By placing the paddlewheel centrally, sandwiched between two hulls, Fulton protected it from gunfire. The steam engine offered the prospect of tactical advantage against sail-powered warships. In a calm, sailing ships depended on the manpower of their crews to tow the ship from the boats, or to kedge with anchors. Demologos, with steam, might have found it easy to outmaneuver a ship-of-the-line in calm weather; the innovative construction and steam power fundamentally limited the role Demologos could fill. With an unreliable engine and a hull unsuited to seaways, Demologos was unable to travel on the high seas; the United States Navy planned to build a number of similar steam batteries, but none of these plans got off the drawing board until the USS Fulton of 1837. A number of European navies considered acquiring the Demologos, but these inquiries came to nought; the Demologos was a dead end in the introduction of steam power to the warship. Armed paddle steamers proliferated in the 1840s as armed tugs and transports.
During the Civil War, the United States Navy operated a number of iron clad steam-powered paddle-wheel gunboats as a part of the Mississippi River Squadron. Known as City-class ironclad gunboats as they were named after cities on the Mississippi River or its tributaries, these ships utilized a double-hulled configuration similar to Fulton's design, with the paddle wheel in the center; the wheel was protected by armored plate, allowing full broad-sides, as well as stern shots. An example, USS Cairo, is on display at the Vicksburg National Military Park. Paddle-wheel propulsion, more side-paddle configurations, in military use continued until World War II with the training aircraft carriers USS Wolverine and USS Sable; these designs were limited to use in the brown-water navy or on large lakes. Steam-powered paddle wheel propulsion would be eclipsed by the introduction of the screw propeller in the 1840s, enabling steam-powered version of the ship of the line and the frigate before steam power was properly adapted for use in a blue water navy.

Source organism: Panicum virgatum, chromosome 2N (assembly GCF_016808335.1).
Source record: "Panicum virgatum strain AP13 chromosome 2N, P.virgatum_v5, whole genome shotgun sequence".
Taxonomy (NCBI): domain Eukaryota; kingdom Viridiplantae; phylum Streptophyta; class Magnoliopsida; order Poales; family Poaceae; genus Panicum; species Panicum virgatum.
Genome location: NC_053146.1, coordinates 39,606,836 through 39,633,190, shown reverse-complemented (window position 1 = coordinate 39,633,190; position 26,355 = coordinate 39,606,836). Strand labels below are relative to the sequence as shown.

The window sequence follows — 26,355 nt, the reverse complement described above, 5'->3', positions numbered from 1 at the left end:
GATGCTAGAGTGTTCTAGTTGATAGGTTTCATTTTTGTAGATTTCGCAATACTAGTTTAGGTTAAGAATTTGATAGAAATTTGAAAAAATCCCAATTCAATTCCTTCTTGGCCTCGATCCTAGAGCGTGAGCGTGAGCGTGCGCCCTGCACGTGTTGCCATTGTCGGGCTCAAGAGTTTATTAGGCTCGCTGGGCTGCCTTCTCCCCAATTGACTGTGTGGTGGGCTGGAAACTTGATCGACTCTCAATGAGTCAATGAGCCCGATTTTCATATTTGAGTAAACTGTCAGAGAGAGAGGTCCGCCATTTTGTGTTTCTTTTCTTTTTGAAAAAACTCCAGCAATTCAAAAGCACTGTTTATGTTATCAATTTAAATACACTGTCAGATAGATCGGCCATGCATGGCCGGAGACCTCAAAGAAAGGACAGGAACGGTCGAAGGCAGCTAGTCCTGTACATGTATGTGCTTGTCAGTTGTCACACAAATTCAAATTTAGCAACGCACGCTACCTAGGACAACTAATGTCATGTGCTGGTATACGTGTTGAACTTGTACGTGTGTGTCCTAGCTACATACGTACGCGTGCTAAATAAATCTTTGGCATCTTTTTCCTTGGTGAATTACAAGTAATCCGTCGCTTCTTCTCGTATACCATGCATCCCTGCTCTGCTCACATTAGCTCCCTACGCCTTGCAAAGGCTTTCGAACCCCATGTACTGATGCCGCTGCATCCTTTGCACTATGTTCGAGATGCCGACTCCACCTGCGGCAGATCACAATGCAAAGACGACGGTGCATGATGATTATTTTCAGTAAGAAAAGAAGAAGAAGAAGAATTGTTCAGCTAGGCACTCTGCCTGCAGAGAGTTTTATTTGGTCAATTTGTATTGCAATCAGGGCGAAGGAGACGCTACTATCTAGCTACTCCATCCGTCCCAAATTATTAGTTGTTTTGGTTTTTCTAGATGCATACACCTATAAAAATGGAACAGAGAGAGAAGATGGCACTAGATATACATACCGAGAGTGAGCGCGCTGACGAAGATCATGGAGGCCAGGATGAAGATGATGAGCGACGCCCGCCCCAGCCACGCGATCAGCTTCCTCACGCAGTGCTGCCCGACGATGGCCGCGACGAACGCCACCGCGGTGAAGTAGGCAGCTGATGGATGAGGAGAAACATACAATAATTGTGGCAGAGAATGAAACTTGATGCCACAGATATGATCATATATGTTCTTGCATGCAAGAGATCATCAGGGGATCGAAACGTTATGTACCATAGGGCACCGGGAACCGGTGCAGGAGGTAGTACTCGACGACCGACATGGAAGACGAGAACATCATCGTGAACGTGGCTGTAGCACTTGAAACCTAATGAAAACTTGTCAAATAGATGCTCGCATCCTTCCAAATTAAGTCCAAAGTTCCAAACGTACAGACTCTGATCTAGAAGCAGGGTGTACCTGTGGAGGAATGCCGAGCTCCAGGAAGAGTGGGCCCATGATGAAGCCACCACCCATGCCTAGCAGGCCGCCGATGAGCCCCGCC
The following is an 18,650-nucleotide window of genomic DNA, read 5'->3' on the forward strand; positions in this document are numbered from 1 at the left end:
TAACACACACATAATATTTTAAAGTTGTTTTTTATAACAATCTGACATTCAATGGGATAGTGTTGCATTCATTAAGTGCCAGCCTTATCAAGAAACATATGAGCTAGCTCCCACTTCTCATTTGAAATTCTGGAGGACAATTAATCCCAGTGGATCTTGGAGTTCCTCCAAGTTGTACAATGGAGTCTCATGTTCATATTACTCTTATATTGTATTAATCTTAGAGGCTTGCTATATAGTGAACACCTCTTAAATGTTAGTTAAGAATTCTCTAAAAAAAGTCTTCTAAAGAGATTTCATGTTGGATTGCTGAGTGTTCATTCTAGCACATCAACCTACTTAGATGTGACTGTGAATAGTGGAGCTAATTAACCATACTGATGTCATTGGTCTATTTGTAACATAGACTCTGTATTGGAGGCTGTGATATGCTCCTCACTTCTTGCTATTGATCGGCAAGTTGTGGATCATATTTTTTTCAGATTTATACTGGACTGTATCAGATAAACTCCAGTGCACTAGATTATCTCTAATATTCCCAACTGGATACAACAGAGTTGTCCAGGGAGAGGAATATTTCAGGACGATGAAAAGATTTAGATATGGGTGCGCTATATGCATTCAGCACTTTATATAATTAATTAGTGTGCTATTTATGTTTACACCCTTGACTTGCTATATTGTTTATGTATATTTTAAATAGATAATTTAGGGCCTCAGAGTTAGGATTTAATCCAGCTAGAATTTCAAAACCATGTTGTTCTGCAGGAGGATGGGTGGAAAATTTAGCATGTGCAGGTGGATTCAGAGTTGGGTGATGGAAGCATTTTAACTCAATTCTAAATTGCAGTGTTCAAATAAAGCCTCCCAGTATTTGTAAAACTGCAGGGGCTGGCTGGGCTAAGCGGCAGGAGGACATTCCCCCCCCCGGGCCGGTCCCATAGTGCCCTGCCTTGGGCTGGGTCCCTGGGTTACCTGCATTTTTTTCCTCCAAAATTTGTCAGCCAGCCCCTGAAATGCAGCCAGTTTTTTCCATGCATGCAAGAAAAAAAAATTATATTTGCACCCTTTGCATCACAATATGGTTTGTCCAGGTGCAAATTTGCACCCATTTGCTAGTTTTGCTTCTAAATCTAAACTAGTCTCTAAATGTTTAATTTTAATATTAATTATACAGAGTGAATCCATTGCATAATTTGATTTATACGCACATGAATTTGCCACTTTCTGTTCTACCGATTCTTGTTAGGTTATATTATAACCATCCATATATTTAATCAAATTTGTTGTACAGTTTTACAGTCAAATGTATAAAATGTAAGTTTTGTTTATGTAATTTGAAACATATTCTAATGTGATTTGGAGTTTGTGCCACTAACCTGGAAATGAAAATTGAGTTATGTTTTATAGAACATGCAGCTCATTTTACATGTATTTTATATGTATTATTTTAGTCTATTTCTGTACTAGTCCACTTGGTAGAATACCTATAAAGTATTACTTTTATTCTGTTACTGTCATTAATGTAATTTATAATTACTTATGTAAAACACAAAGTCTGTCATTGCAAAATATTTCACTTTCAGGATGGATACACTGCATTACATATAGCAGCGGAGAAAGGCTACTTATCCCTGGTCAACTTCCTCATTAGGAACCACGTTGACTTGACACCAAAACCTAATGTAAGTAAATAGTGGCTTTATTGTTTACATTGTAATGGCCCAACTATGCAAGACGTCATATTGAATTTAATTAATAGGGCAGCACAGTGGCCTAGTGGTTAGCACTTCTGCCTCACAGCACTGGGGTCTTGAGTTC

Canney, Donald L. The Old Steam Navy, Volume One: Frigates and Gunboats 1815-1885. Annapolis, Maryland: Naval Institute Press, 1990. ISBN 0-87021-004-1 Lambert, Andrew "The Introduction of Steam" in Gardiner Steam and Shellfire: The Steam Warship 1815-1905, London 1992. ISBN 0-85177-608-6 "Fulton", US Navy Historical Center, retrieved 25 June 2007